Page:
Hamburg   It had rained all night and most of the morning in this large, northern port city in Germany where I was scheduled to talk to activists and organizers later in the evening. More depressingly, I had spent the morning finishing the second report on rural electric cooperatives in the South where the data seemed to establish a connection between financial self-interest of the directors and their resistance to democracy and diversity in their cooperatives, when Christoph Twickel, a local journalist and activist, showed up to give me a walking tour around the St. Pauli neighborhood of the work accomplished by activist campaigns and, thankfully, cooperatives of different shapes and sizes.

Not far away and close by the River Elbe and the port, we came upon a colorful array of buildings that had been the site of a multi-year squatting campaign commemorated by a giant mural. After a long struggle to evict, the city finally retreated, and the units are still affordable to a largely migrant population. Several blocks away we met Christoph Schaffer, a local artist and activist, who had been a central part of the community fight to preserve a small park along the river opposite the port to prevent city-supported developers from taking over the waterfront for high income housing and condominiums. This has been a three-year struggle more than a decade ago. Schaffer pulled out his key to a small shed along the park which he called the archives, and inside in a silver case marked “action kit,” were some of the old drawings of the park used to get input from other residents along with an old Polaroid camera, and other tools. A steady stream of people were walking by during this break in the clouds. Young people, he told us, are starting to call the park “plastic palm” after some of the colorful plastic palm trees along the walkways. Sure enough, Twickel pointed out a modern, sweeping gray building across the street by Twickel as the most expensive housing in Hamburg.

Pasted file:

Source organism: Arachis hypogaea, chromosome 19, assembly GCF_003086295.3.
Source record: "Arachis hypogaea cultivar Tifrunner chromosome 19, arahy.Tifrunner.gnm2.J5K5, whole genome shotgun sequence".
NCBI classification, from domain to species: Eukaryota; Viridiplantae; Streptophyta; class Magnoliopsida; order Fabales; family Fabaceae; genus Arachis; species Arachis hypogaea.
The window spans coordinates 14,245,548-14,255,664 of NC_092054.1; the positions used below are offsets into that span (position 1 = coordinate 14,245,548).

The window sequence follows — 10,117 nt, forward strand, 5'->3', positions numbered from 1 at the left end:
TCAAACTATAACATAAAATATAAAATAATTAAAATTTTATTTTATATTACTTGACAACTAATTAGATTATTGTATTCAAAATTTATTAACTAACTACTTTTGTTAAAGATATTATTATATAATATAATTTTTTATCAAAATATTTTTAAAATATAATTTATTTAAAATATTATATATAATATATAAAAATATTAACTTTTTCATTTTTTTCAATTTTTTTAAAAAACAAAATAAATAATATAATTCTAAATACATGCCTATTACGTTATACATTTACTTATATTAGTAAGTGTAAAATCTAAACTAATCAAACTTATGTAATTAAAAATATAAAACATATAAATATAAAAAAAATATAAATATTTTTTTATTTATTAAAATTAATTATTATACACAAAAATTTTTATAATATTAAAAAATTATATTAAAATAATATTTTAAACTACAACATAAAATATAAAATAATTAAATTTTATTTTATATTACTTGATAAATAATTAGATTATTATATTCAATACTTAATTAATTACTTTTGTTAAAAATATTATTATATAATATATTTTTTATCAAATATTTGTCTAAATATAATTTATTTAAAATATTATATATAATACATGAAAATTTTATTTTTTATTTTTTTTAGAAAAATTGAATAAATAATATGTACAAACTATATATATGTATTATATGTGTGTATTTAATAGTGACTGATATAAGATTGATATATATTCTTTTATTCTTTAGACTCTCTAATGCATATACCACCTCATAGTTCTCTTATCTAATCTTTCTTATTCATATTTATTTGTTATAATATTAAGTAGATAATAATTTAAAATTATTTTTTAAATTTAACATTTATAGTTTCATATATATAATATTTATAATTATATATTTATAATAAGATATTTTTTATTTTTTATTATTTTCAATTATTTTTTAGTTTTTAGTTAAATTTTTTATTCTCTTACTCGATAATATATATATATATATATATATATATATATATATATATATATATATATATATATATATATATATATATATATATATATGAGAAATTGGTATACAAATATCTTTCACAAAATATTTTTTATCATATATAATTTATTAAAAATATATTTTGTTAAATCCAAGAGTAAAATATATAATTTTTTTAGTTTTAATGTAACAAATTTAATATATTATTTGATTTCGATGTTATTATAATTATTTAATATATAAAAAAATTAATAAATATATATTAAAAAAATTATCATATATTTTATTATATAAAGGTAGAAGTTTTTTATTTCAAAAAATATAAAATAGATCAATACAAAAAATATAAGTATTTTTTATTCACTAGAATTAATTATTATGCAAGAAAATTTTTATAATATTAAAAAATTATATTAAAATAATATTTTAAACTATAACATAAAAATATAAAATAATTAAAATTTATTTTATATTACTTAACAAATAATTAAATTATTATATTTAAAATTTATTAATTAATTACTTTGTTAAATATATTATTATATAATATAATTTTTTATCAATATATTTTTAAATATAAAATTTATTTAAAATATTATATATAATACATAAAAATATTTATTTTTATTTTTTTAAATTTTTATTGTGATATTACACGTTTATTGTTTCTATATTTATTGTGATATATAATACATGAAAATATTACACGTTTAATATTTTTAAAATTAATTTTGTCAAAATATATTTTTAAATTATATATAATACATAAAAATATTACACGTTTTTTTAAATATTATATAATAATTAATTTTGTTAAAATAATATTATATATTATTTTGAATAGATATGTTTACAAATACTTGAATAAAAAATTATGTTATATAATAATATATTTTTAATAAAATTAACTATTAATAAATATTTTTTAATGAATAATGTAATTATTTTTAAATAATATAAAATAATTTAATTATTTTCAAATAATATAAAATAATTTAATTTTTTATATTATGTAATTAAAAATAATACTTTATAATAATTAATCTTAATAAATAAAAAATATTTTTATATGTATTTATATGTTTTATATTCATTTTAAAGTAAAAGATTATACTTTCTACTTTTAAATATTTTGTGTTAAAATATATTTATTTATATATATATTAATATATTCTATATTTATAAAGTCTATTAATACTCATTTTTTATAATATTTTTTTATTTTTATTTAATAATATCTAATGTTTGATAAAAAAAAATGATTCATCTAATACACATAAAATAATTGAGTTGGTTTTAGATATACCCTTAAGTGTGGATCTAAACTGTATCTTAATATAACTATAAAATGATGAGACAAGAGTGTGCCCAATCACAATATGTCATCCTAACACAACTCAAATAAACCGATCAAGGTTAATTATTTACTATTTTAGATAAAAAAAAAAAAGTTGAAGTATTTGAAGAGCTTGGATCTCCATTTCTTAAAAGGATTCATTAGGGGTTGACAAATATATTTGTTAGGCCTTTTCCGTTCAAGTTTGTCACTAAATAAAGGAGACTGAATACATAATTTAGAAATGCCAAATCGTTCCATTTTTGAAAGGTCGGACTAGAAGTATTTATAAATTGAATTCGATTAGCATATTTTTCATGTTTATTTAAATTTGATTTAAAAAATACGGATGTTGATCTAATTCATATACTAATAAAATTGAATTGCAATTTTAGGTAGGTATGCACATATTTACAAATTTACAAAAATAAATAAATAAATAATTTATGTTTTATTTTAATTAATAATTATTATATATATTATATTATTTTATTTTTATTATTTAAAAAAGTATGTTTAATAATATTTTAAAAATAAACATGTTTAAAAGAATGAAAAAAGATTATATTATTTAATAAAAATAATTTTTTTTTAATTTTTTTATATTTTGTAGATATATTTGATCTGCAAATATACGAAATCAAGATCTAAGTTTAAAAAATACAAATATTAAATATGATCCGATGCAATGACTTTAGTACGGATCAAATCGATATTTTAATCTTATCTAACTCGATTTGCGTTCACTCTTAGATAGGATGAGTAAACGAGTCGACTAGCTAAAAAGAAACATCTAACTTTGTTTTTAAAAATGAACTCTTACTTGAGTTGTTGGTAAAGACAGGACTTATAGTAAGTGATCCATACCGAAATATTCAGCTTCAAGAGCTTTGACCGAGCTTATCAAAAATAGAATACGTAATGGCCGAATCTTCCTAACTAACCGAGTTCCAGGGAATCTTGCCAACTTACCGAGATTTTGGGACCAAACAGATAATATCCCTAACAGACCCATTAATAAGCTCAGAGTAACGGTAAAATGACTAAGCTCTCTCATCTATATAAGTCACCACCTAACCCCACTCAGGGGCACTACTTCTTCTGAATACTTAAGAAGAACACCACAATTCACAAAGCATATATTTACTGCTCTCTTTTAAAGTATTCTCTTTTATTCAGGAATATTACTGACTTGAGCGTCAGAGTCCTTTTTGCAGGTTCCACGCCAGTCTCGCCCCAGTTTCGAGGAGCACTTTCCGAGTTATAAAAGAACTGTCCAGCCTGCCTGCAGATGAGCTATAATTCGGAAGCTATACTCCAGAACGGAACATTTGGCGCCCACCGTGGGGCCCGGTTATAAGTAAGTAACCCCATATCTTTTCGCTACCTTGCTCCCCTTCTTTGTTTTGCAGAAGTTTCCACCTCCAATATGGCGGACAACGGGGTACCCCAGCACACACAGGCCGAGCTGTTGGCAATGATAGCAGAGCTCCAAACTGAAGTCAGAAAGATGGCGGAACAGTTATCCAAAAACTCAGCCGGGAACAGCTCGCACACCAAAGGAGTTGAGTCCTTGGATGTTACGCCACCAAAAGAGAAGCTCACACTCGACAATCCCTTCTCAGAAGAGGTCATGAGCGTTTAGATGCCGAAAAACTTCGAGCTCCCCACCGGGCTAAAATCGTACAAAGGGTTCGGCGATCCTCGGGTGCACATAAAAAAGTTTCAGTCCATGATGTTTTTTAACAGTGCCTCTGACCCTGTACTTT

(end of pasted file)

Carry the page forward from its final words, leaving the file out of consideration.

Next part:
park won by community in fight against developers along river and port

park won by community in fight against developers along river and port

Christoph Schaeffer and Christoph Twickel talking about the community benefit campaign - Plan Buda -- at the Esso Hausen